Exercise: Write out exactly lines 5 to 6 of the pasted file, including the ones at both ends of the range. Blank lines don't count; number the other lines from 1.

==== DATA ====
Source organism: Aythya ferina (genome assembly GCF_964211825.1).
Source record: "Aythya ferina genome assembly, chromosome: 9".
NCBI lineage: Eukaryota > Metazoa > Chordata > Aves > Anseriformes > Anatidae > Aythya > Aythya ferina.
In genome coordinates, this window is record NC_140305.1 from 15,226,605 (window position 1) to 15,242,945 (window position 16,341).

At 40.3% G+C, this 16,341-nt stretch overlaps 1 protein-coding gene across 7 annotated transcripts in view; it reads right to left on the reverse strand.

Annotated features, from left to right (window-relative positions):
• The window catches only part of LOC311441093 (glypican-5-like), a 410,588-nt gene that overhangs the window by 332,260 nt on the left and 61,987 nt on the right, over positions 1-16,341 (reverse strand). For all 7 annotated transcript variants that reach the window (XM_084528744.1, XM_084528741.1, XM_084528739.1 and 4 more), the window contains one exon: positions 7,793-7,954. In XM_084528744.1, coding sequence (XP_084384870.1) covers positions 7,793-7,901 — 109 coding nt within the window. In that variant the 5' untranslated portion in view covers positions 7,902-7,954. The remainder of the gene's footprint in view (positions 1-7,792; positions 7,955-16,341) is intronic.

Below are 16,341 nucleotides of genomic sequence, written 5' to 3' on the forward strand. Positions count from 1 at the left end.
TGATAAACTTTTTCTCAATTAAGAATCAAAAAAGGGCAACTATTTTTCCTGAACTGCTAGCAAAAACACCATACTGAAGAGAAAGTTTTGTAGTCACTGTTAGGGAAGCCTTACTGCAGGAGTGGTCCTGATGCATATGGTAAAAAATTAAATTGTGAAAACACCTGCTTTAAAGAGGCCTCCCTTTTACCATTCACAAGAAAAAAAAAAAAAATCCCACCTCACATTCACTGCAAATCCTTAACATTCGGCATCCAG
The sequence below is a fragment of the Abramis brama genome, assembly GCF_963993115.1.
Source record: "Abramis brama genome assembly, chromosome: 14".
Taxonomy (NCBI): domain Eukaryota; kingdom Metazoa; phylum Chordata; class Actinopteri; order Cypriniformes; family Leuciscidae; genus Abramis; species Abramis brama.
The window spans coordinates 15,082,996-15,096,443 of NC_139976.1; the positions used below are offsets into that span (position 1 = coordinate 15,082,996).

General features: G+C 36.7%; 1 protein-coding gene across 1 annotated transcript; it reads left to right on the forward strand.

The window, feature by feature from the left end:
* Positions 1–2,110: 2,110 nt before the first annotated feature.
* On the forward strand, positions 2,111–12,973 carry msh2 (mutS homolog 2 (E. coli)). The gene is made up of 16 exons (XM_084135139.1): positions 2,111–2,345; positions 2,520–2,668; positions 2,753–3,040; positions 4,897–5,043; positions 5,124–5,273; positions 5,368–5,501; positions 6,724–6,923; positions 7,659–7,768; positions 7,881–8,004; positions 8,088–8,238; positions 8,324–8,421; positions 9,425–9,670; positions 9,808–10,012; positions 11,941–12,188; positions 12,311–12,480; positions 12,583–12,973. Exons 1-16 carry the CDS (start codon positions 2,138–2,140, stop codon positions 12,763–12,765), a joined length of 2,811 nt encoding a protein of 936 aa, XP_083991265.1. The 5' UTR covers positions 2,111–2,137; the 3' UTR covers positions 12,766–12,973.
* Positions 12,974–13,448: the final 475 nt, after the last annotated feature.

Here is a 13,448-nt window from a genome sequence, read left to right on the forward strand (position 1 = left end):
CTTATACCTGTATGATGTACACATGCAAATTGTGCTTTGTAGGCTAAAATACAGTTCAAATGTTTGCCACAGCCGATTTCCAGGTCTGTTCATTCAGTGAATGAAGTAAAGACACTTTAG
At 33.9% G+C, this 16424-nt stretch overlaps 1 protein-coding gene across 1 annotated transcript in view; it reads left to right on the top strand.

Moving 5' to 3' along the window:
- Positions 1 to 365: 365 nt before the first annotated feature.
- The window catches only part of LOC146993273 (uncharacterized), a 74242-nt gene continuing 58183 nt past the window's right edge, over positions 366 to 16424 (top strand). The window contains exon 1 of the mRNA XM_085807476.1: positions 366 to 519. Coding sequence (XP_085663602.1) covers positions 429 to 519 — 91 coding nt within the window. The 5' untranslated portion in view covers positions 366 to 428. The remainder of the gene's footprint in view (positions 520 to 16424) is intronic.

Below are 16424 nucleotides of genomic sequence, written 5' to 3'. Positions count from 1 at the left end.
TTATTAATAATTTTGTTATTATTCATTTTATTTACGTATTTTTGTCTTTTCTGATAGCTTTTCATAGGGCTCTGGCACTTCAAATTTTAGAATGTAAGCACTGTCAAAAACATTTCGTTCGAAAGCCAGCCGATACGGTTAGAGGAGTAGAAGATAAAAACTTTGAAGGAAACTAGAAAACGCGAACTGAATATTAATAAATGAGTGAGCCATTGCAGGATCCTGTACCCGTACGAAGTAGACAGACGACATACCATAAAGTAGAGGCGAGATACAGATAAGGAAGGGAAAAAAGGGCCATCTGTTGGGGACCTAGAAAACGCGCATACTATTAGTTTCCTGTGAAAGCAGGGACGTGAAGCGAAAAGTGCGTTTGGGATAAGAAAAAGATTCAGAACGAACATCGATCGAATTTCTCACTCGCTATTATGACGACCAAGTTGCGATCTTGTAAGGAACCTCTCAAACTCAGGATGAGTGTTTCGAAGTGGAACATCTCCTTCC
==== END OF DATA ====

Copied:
At 40.3% G+C, this 16,341-nt stretch overlaps 1 protein-coding gene across 7 annotated transcripts in view; it reads right to left on the reverse strand.

Annotated features, from left to right (window-relative positions):